Confessions of a Home Brewer

Story by Matt Young. Photo by Hal Goodtree.

Cary, N.C. – I made my first home brew from a “Mr. Beer Kit” my wife bought me for Christmas 5 or 6 years ago. I looked at the box and said,”What? YOU CAN DO THAT?” Admittedly, I made and bottled about 6 different beers all in the span of 6 weeks and began to read everything I could get my hands on.

I went to American Brewmaster every week and asked Mark a hundred questions in every visit. Eventually, I was bringing them samples to judge for me.

I hung around on internet brewing forums (I’d recommend NorthernBrewer.com), first as a “lurker” and eventually as an expert. A year after that first kit, I had hops growing in my yard and a garage with a home made mash tun, carboys, tubing, sacks of malted barley and, well, you get the idea. (I use the old  Mr. Beer equipment to make vinegar, and have branched out to wine and cheese but that’s another CaryCitizen article).

More Than Just Suds

The whole beer thing amazed me. Beer has influenced history, styles are based on culture and the surrounding environment, it’s science, it’s engineering, it’s marketing.

I’ve learned how to make basic pale ales, and how to make a lager the right way, I’ve made kolsch’s and brown beers and rye beers and have even made beer with grits. My real love is the IPAs.  I am a confirmed hophead.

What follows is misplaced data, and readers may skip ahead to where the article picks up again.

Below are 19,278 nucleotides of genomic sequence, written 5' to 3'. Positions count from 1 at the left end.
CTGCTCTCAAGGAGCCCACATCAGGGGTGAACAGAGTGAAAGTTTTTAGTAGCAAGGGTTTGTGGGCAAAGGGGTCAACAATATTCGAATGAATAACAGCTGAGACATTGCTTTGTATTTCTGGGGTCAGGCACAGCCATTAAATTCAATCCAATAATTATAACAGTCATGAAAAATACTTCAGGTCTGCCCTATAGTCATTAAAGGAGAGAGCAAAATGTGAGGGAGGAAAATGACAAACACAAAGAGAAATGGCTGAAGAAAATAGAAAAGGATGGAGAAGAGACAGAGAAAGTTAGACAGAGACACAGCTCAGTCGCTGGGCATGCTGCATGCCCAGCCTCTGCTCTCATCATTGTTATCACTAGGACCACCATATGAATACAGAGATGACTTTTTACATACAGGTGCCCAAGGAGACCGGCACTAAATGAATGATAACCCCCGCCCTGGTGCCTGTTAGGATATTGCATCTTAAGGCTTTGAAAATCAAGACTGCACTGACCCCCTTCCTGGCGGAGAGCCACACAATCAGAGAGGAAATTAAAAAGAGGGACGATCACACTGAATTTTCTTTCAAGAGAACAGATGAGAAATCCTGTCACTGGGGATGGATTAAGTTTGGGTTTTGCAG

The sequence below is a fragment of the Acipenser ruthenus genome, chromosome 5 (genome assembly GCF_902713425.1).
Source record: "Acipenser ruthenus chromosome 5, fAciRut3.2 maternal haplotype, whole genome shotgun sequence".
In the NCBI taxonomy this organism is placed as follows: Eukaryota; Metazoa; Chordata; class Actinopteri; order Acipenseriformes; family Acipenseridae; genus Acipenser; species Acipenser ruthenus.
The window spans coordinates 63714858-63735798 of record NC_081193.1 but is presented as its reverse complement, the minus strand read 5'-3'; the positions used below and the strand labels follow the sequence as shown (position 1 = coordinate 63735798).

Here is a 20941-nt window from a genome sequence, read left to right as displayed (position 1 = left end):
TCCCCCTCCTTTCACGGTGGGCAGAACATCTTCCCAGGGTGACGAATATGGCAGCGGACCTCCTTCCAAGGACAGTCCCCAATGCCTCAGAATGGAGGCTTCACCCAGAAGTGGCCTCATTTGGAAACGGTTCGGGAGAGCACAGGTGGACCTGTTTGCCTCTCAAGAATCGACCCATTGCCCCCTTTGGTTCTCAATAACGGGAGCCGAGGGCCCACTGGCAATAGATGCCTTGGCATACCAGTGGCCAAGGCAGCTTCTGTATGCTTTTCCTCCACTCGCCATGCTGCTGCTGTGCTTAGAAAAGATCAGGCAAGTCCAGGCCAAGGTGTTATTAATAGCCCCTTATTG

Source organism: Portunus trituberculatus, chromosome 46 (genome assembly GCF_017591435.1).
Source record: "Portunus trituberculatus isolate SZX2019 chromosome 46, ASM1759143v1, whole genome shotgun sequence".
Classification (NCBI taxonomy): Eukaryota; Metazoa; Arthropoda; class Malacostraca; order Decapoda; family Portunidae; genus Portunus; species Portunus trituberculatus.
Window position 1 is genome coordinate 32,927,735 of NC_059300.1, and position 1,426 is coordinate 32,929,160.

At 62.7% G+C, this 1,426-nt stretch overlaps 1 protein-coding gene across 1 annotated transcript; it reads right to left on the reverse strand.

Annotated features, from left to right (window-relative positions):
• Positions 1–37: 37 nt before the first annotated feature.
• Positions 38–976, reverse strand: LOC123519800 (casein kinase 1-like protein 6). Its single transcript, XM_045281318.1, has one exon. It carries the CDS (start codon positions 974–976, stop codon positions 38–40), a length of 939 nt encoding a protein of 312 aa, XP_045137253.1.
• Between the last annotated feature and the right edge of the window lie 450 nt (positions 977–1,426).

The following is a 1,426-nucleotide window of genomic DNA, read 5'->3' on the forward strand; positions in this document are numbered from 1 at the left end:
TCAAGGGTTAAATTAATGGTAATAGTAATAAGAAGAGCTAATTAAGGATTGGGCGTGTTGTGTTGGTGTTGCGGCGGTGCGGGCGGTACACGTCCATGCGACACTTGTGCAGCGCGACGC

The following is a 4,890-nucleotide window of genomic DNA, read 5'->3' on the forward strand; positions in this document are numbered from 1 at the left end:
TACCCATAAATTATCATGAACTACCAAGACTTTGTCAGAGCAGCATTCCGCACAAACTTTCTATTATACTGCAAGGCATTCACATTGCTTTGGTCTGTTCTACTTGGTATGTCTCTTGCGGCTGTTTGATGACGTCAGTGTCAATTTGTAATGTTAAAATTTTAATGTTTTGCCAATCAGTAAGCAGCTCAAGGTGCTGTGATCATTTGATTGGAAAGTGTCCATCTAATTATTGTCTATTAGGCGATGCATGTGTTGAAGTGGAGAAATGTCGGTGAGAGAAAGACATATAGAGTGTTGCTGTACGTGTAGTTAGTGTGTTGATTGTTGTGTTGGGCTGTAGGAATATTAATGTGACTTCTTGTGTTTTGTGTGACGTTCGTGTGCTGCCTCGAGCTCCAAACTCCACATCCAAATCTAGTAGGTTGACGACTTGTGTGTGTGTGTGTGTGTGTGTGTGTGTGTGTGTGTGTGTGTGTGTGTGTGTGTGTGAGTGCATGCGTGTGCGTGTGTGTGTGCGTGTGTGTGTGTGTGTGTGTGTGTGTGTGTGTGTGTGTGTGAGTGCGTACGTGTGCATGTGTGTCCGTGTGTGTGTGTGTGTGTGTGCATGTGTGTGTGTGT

As an aside I do NOT believe fruit belongs in beer. Fruit belongs in wine. If you think fruit belongs in beer, maybe you don’t like beer. It’s like putting hazelnut cream in your coffee – maybe you don’t like coffee. But I digress.

Basic Beer Recipe

Here’s the basic process (there are many permutations):

  1. Ten or more pounds of malted barley are “mashed” (soaked) in 150 degree water for an hour.
  2. Dextrine malts and other things can be added to aid in better “mouthfeel” or “head retention” in the final product but are optional.
  3. About 7 gallons of the runoff liquid is boiled hard for an hour.
  4. Hops (1 to 5 ounces) are added at intervals.
  5. The resulting wort (pronounced “wert”) is cooled to under 70 degrees and put in a glass carboy with yeast.
  6. Wait 3 weeks.
  7. Bottle or put in a kegging system.
  8. Amaze your friends and thrill your palate.

Homesteader?

Got any homesteading-type hobbies? Want to share with us (we may even publish it!)? Want to ask any questions about homebrewing? Contact me!

News on CaryCitizen is sponsored by Crossroads Ford.

First time commenter? Please read our Comments Policy. Comments are at the discretion of the Publisher.


3 replies
  1. Thom Haynes
    Thom Haynes says:

    I’ve made about 18 beer batches in as many years, all have been good to great, no contamination (but I bleach all equipment well). It is fun, I highly recommend! I also make bread using a bread-making machine, another swEet usage of yeast… I made a ginger beer, a spruce beer… and I’m fine with the occasional fruit beer 😉

  2. Matt Young
    Matt Young says:

    Thom – cool.
    I’ve got a secret (well maybe not so secret) way to sanitize without the bleach. Star San in a spray bottle…no rinse!

Trackbacks & Pingbacks

  1. Tweets that mention Confessions of a Home Brewer | CaryCitizen -- Topsy.com says:

    […] This post was mentioned on Twitter by Steve , CaryCitizen. CaryCitizen said: Confessions of a Home Brewer http://goo.gl/fb/wiyxZ #cary […]

Comments are closed.